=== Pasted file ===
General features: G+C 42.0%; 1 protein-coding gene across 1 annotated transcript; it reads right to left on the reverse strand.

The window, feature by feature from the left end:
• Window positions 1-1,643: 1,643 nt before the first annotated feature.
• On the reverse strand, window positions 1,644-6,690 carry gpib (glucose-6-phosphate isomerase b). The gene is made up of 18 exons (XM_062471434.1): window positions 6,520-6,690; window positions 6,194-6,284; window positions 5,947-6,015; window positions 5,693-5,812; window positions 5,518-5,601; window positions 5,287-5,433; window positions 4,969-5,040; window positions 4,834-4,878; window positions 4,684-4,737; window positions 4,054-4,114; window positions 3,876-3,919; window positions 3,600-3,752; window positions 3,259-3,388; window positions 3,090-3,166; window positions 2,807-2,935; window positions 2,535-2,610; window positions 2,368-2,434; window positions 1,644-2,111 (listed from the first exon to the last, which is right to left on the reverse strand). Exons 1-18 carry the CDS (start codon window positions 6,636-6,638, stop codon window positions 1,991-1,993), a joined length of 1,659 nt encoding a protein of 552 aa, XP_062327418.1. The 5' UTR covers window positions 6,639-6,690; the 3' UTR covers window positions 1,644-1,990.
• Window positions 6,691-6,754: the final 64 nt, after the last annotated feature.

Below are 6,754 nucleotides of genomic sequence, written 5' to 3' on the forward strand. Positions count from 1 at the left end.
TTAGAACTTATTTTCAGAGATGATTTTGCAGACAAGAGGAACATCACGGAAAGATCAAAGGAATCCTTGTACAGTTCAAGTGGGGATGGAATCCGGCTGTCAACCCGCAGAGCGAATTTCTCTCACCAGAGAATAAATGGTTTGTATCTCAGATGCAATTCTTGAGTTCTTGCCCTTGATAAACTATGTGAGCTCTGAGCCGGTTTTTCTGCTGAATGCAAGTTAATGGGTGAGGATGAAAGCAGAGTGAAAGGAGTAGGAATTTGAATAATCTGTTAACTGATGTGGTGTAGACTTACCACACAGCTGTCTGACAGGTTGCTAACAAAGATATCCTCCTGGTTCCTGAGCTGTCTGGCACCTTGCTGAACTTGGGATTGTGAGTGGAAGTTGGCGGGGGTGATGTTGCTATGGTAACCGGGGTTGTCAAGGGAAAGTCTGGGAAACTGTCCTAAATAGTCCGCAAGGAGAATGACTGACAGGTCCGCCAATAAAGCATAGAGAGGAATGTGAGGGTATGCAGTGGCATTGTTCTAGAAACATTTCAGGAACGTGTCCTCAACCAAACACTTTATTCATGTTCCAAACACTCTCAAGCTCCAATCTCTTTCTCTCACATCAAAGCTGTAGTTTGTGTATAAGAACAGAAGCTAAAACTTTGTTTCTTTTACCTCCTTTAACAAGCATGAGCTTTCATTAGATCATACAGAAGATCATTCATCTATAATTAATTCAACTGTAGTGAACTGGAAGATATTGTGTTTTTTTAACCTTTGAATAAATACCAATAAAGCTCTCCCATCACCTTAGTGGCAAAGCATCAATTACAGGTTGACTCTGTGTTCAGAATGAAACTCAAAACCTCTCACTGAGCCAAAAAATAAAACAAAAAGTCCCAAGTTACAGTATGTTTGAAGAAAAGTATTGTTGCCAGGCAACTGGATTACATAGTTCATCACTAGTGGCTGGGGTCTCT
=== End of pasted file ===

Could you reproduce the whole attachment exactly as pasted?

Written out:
General features: G+C 42.0%; 1 protein-coding gene across 1 annotated transcript; it reads right to left on the reverse strand.

The window, feature by feature from the left end:
• Window positions 1-1,643: 1,643 nt before the first annotated feature.
• On the reverse strand, window positions 1,644-6,690 carry gpib (glucose-6-phosphate isomerase b). The gene is made up of 18 exons (XM_062471434.1): window positions 6,520-6,690; window positions 6,194-6,284; window positions 5,947-6,015; window positions 5,693-5,812; window positions 5,518-5,601; window positions 5,287-5,433; window positions 4,969-5,040; window positions 4,834-4,878; window positions 4,684-4,737; window positions 4,054-4,114; window positions 3,876-3,919; window positions 3,600-3,752; window positions 3,259-3,388; window positions 3,090-3,166; window positions 2,807-2,935; window positions 2,535-2,610; window positions 2,368-2,434; window positions 1,644-2,111 (listed from the first exon to the last, which is right to left on the reverse strand). Exons 1-18 carry the CDS (start codon window positions 6,636-6,638, stop codon window positions 1,991-1,993), a joined length of 1,659 nt encoding a protein of 552 aa, XP_062327418.1. The 5' UTR covers window positions 6,639-6,690; the 3' UTR covers window positions 1,644-1,990.
• Window positions 6,691-6,754: the final 64 nt, after the last annotated feature.

Below are 6,754 nucleotides of genomic sequence, written 5' to 3' on the forward strand. Positions count from 1 at the left end.
TTAGAACTTATTTTCAGAGATGATTTTGCAGACAAGAGGAACATCACGGAAAGATCAAAGGAATCCTTGTACAGTTCAAGTGGGGATGGAATCCGGCTGTCAACCCGCAGAGCGAATTTCTCTCACCAGAGAATAAATGGTTTGTATCTCAGATGCAATTCTTGAGTTCTTGCCCTTGATAAACTATGTGAGCTCTGAGCCGGTTTTTCTGCTGAATGCAAGTTAATGGGTGAGGATGAAAGCAGAGTGAAAGGAGTAGGAATTTGAATAATCTGTTAACTGATGTGGTGTAGACTTACCACACAGCTGTCTGACAGGTTGCTAACAAAGATATCCTCCTGGTTCCTGAGCTGTCTGGCACCTTGCTGAACTTGGGATTGTGAGTGGAAGTTGGCGGGGGTGATGTTGCTATGGTAACCGGGGTTGTCAAGGGAAAGTCTGGGAAACTGTCCTAAATAGTCCGCAAGGAGAATGACTGACAGGTCCGCCAATAAAGCATAGAGAGGAATGTGAGGGTATGCAGTGGCATTGTTCTAGAAACATTTCAGGAACGTGTCCTCAACCAAACACTTTATTCATGTTCCAAACACTCTCAAGCTCCAATCTCTTTCTCTCACATCAAAGCTGTAGTTTGTGTATAAGAACAGAAGCTAAAACTTTGTTTCTTTTACCTCCTTTAACAAGCATGAGCTTTCATTAGATCATACAGAAGATCATTCATCTATAATTAATTCAACTGTAGTGAACTGGAAGATATTGTGTTTTTTTAACCTTTGAATAAATACCAATAAAGCTCTCCCATCACCTTAGTGGCAAAGCATCAATTACAGGTTGACTCTGTGTTCAGAATGAAACTCAAAACCTCTCACTGAGCCAAAAAATAAAACAAAAAGTCCCAAGTTACAGTATGTTTGAAGAAAAGTATTGTTGCCAGGCAACTGGATTACATAGTTCATCACTAGTGGCTGGGGTCTCT